Fewer than half of Britons have sex at least once a week and rates are declining, new data suggests.
People over the age of 25 and those who are married or living with a partner are having less sex than in the past, while the proportion wanting more sex is rising.
Researchers from the London School of Hygiene and Tropical Medicine analysed data for more than 34,000 men and women aged 16 to 44 who completed the National Survey of Sexual Attitudes and Lifestyles in 1991 (Natsal-1), 2001 (Natsal-2) and 2012 (Natsal-3).
The data showed a general decline in sexual activity in Britain between 2001 and 2012, with the steepest declines among the over-25s and those who were married or living together.
Overall, the proportion reporting no sex in the past month fell between the first and second surveys (from 28.5% to 23% in women and from 30.9% to 26% in men) but increased significantly in the final 2012 survey (to 29.3% in women and 29.2% in men).
The proportion reporting sex 10 times or more in the past month increased between the first two surveys (from 18.4% to 20.6% in women and from 19.9% to 20.2% in men), but fell in the final survey to 13.2% in woman and 14.4% in men.
Overall, 41% of men and women had sex once a week or more in the last month, the most recent survey showed.
Writing in the British Medical Journal (BMJ), the authors said: "Our data show that sexual frequency fell in Britain between Natsal-2 and Natsal-3.
"The most recent Natsal data show that fewer than half of men and women aged 16 to 44 have sex at least once a week.
"Those aged under 25 years and those currently single are less likely to be sexually active, but we saw the steepest declines in sexual frequency in those aged 25 and over and those married or cohabiting.
"At the same time, the proportion of men and women saying that they would prefer more frequent sex increased."
Men and women in better physical and mental health had sex more frequently, as did those who were fully employed and those with higher earnings.
The three surveys asked people about vaginal, anal or oral sex with opposite or same-sex partners.
The researchers noted that the average number of times that 35 to 44-year-olds reported having sex in the past month fell from four to two among women and from four to three among men.
In this age group, the odds of reporting sex 10 or more times in the past month halved.
Meanwhile, in the first survey, 13.2% of women who were married or living together said they had no sex in the last month, dropping to 9.2% in the second survey but rising to 15.1% in the final survey.
Among men, the figures were 11.5%, 9.1% and 12.8%.
Among both men and women who were married or living together, the odds of reporting sex 10 or more times in the past month were roughly halved.
Declines of this magnitude were not seen among single people, suggesting the trend towards lower sexual frequency overall is largely due to the decline among sexually active married or cohabiting couples, the authors said.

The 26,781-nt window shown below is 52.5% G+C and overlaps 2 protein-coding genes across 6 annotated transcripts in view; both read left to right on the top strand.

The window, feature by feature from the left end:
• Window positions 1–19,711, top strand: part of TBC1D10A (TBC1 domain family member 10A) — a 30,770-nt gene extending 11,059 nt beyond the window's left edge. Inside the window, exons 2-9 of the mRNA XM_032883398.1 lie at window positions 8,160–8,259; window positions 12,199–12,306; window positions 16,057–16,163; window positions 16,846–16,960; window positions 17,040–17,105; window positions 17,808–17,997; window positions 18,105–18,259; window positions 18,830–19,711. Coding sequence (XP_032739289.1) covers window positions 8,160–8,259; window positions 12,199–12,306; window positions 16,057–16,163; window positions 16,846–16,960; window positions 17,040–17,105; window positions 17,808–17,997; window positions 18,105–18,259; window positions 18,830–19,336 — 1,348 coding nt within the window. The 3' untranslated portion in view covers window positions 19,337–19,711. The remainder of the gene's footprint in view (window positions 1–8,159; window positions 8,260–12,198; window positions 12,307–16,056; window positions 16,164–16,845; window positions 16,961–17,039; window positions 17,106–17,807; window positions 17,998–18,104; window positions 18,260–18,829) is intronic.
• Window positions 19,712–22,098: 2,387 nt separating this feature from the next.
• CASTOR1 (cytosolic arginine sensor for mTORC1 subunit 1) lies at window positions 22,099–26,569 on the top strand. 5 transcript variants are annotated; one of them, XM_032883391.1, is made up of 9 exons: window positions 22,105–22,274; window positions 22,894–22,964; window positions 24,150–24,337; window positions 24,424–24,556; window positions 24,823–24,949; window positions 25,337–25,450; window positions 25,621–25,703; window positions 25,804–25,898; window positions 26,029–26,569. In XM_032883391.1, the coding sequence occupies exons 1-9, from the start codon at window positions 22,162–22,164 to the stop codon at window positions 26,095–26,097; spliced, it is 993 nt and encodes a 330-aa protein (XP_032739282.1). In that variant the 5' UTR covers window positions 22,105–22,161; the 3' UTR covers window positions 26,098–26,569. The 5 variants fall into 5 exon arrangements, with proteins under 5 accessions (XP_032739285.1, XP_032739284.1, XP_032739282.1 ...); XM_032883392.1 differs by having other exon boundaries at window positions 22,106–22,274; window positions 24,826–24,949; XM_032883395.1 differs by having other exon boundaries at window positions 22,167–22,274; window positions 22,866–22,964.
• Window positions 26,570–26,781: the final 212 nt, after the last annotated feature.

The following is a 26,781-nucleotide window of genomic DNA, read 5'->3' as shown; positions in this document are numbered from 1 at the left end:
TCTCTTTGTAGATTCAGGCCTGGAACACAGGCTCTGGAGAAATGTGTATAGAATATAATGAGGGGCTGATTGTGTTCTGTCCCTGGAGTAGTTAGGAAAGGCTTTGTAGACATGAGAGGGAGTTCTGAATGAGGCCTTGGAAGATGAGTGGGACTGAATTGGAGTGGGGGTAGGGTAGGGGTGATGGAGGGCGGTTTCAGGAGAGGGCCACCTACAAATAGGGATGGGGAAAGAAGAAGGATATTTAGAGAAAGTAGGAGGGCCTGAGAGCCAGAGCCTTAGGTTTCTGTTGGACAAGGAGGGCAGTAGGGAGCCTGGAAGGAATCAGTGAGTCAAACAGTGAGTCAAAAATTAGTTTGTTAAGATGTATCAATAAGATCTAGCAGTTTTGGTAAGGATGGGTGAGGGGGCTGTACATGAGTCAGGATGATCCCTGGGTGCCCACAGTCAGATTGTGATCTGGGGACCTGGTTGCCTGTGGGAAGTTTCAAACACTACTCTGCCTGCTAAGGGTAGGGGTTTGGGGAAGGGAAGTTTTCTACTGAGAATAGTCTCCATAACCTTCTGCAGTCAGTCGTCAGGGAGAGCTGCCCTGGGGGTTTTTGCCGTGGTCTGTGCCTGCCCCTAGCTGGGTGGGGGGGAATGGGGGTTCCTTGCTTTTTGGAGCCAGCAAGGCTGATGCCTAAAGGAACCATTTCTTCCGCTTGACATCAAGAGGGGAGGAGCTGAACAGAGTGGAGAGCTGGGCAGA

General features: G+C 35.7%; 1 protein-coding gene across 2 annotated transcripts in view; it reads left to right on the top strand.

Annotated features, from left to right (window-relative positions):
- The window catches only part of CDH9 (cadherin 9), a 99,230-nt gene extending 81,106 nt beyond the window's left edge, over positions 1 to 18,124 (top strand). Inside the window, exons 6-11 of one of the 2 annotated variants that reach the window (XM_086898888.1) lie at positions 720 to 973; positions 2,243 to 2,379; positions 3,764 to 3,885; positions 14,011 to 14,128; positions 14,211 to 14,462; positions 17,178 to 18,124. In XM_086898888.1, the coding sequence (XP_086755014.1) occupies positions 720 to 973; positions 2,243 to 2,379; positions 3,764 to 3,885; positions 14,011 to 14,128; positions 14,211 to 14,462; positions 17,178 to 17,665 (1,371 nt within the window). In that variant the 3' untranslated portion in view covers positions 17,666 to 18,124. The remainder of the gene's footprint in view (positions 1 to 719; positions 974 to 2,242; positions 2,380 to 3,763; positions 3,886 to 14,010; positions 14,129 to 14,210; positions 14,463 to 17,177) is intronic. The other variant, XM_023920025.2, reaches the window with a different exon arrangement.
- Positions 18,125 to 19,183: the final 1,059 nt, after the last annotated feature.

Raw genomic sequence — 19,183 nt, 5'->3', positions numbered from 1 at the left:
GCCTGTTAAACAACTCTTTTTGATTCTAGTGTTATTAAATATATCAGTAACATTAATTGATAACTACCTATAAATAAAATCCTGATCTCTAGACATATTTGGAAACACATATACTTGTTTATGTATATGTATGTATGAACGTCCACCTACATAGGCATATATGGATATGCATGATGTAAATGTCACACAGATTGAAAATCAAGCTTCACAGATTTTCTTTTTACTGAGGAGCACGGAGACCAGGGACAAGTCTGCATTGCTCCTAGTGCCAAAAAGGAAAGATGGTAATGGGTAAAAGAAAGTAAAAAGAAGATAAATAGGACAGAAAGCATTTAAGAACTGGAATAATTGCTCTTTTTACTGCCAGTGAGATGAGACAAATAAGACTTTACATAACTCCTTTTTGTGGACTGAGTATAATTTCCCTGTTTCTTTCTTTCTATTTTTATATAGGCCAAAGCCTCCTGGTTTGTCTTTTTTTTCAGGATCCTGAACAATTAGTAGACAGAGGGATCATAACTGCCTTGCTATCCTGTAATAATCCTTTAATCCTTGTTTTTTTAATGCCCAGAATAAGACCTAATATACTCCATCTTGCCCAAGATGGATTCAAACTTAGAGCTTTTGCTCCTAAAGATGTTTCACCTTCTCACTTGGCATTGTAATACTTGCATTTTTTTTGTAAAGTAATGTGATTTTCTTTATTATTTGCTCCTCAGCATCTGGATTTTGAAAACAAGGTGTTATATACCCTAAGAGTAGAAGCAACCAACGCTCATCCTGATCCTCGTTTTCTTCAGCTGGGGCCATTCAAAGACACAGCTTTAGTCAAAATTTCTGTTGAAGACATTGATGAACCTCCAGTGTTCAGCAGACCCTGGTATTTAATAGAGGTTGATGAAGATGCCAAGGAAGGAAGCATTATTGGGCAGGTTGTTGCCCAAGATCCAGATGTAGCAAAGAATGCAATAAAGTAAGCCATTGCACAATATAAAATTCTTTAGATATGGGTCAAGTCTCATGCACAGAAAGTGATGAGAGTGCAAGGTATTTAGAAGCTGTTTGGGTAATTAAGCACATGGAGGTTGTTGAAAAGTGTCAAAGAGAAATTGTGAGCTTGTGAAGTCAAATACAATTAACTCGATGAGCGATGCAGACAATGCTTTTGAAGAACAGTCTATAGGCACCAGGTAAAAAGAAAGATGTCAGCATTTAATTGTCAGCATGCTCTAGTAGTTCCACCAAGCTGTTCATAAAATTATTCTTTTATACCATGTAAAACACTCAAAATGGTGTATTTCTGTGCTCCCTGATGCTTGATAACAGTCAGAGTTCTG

However, the data also show that half of all women (50.6%) and almost two-thirds of men (64.3%) said they would prefer to have sex more often, particularly those who were married or living together, which the authors said "merits concern".
Lead author Professor Kaye Wellings said: "Several factors are likely to explain this decline, but one may be the sheer pace of modern life.
"It is interesting that those most affected are in mid-life, the group often referred to as the 'U-bend' or 'sandwich' generation.
"These are the cohorts of men and women who, having started their families at older ages than previous generations, are often juggling childcare, work and responsibilities to parents who are getting older.
"What is important to well-being is not how often people have sex but whether it matters to them.
"More than half of the men and women taking part in the study said they'd prefer to have sex more often, which could partly stem from unfavourable comparisons with what they think is the norm.
"Most people believe that others have more regular sex than they do themselves.
"Many people are likely to find it reassuring that they are not out of line."
In the research paper, the authors also suggested that gender equality "may now extend to the sexual sphere".
They said: "Where women might previously have felt obliged to meet their partner's sexual needs irrespective of their own, they might now be less inclined to do so.
"Most compelling among the explanations, perhaps, given the age and marital status of the people most affected, relates to the stress and 'busyness' of modern life, such that work, family life, and leisure are constantly juggled.
"Life in the digital age is considerably more complex than in previous eras, the boundary between the private space of home and the public world outside is blurred, and the internet offers considerable scope for diversion."